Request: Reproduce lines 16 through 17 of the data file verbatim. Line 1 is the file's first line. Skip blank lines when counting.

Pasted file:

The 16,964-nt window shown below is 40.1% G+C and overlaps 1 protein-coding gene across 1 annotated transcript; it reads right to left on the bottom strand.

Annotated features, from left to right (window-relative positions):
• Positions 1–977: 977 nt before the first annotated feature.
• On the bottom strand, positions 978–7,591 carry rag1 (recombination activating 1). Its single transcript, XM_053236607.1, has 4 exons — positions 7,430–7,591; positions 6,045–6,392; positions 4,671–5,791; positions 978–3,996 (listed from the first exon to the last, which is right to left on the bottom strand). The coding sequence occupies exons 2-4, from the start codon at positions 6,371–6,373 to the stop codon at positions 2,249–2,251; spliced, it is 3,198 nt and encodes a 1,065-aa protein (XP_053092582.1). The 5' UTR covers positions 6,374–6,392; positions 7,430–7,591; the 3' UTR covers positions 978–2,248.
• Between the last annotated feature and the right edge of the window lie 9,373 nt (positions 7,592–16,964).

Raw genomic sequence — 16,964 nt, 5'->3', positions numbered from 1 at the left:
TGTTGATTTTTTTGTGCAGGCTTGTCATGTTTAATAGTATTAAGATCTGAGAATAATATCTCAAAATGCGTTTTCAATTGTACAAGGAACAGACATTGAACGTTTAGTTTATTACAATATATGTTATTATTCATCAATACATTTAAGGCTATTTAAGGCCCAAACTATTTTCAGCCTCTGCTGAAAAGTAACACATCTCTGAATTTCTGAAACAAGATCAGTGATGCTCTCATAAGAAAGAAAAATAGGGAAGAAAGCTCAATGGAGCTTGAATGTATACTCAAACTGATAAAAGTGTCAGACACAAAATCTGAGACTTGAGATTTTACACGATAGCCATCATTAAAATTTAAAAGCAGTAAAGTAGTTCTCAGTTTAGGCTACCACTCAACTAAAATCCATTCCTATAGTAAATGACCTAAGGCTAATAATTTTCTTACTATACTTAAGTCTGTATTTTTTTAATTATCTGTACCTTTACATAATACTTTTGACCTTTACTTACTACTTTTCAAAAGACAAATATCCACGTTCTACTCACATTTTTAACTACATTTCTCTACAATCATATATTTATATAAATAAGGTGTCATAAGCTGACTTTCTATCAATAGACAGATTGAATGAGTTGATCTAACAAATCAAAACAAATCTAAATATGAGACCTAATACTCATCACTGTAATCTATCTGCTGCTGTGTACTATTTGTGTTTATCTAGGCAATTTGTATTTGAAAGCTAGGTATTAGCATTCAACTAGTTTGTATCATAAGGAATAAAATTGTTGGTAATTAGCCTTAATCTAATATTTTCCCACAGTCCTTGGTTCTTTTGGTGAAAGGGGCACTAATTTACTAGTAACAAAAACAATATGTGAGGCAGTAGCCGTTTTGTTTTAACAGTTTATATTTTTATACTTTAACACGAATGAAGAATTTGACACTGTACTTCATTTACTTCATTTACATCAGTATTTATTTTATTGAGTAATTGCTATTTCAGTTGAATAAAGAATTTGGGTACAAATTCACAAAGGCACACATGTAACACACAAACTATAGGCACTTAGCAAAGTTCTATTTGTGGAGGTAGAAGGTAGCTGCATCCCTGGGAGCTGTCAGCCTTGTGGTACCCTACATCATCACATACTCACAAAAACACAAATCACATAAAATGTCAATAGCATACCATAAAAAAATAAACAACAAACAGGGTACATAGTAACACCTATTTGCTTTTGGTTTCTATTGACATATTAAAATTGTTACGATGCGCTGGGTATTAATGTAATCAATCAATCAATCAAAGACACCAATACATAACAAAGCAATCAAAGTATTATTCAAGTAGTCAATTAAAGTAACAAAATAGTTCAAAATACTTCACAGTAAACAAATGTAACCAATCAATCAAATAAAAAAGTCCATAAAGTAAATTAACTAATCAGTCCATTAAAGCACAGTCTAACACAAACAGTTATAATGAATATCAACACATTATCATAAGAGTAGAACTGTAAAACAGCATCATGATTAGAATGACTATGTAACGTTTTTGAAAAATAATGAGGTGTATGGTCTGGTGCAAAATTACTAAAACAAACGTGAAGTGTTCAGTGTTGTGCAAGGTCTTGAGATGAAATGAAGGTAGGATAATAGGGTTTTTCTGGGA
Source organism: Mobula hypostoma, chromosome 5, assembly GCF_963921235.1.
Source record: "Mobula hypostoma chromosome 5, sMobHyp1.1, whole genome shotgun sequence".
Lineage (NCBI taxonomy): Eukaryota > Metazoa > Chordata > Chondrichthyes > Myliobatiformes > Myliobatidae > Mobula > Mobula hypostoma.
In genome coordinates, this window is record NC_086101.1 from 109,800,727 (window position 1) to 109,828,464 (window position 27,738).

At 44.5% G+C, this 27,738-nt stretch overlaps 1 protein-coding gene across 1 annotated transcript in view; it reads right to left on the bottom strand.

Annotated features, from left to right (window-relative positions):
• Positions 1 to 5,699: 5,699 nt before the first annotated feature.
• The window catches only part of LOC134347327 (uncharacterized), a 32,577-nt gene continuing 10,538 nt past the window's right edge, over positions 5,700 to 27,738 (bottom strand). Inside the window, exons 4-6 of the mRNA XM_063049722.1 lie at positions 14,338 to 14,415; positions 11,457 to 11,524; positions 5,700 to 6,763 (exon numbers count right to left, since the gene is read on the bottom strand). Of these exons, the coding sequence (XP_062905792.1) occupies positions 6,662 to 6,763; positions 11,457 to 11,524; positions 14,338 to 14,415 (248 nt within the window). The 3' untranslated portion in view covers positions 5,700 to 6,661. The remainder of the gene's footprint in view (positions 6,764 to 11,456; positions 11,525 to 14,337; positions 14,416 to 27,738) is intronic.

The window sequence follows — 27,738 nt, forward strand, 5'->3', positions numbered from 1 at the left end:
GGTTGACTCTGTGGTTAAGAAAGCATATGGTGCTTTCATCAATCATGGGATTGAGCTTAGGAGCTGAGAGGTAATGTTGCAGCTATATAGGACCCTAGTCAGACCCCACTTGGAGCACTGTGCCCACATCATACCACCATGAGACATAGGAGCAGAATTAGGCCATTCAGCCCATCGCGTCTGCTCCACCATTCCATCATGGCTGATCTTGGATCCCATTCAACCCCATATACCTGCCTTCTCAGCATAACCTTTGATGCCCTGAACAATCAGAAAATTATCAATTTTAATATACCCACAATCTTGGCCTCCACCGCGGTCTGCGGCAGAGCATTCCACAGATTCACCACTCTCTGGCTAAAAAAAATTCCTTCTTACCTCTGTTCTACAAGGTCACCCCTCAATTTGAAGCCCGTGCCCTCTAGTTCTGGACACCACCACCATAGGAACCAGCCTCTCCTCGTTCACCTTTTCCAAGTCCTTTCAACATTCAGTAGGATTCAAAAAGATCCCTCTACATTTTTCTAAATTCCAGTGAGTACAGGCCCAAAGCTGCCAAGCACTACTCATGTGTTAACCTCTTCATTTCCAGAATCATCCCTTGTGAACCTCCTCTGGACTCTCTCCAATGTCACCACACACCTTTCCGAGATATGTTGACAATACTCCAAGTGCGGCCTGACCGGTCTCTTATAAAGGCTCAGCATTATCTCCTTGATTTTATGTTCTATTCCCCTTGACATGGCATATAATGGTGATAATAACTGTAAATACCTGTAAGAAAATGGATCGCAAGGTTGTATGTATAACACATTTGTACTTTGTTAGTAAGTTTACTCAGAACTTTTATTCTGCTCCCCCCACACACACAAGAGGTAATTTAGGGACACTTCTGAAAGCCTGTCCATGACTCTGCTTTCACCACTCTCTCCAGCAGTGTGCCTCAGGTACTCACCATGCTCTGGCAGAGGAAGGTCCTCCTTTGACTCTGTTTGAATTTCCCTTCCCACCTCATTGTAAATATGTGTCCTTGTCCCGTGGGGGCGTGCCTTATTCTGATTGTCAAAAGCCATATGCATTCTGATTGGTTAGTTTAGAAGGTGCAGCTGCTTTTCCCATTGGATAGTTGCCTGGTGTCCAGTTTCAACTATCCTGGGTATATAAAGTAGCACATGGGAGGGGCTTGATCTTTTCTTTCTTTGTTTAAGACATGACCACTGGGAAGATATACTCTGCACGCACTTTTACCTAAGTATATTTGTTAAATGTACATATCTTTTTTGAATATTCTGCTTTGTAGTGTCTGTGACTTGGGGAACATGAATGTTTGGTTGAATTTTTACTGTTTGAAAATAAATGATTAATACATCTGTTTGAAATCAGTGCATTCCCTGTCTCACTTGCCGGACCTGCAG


The window sequence follows — 27,738 nt, forward strand, 5'->3', positions numbered from 1 at the left end:
GGTTGACTCTGTGGTTAAGAAAGCATATGGTGCTTTCATCAATCATGGGATTGAGCTTAGGAGCTGAGAGGTAATGTTGCAGCTATATAGGACCCTAGTCAGACCCCACTTGGAGCACTGTGCCCACATCATACCACCATGAGACATAGGAGCAGAATTAGGCCATTCAGCCCATCGCGTCTGCTCCACCATTCCATCATGGCTGATCTTGGATCCCATTCAACCCCATATACCTGCCTTCTCAGCATAACCTTTGATGCCCTGAACAATCAGAAAATTATCAATTTTAATATACCCACAATCTTGGCCTCCACCGCGGTCTGCGGCAGAGCATTCCACAGATTCACCACTCTCTGGCTAAAAAAAATTCCTTCTTACCTCTGTTCTACAAGGTCACCCCTCAATTTGAAGCCCGTGCCCTCTAGTTCTGGACACCACCACCATAGGAACCAGCCTCTCCTCGTTCACCTTTTCCAAGTCCTTTCAACATTCAGTAGGATTCAAAAAGATCCCTCTACATTTTTCTAAATTCCAGTGAGTACAGGCCCAAAGCTGCCAAGCACTACTCATGTGTTAACCTCTTCATTTCCAGAATCATCCCTTGTGAACCTCCTCTGGACTCTCTCCAATGTCACCACACACCTTTCCGAGATATGTTGACAATACTCCAAGTGCGGCCTGACCGGTCTCTTATAAAGGCTCAGCATTATCTCCTTGATTTTATGTTCTATTCCCCTTGACATGGCATATAATGGTGATAATAACTGTAAATACCTGTAAGAAAATGGATCGCAAGGTTGTATGTATAACACATTTGTACTTTGTTAGTAAGTTTACTCAGAACTTTTATTCTGCTCCCCCCACACACACAAGAGGTAATTTAGGGACACTTCTGAAAGCCTGTCCATGACTCTGCTTTCACCACTCTCTCCAGCAGTGTGCCTCAGGTACTCACCATGCTCTGGCAGAGGAAGGTCCTCCTTTGACTCTGTTTGAATTTCCCTTCCCACCTCATTGTAAATATGTGTCCTTGTCCCGTGGGGGCGTGCCTTATTCTGATTGTCAAAAGCCATATGCATTCTGATTGGTTAGTTTAGAAGGTGCAGCTGCTTTTCCCATTGGATAGTTGCCTGGTGTCCAGTTTCAACTATCCTGGGTATATAAAGTAGCACATGGGAGGGGCTTGATCTTTTCTTTCTTTGTTTAAGACATGACCACTGGGAAGATATACTCTGCACGCACTTTTACCTAAGTATATTTGTTAAATGTACATATCTTTTTTGAATATTCTGCTTTGTAGTGTCTGTGACTTGGGGAACATGAATGTTTGGTTGAATTTTTACTGTTTGAAAATAAATGATTAATACATCTGTTTGAAATCAGTGCATTCCCTGTCTCACTTGCCGGACCTGCAG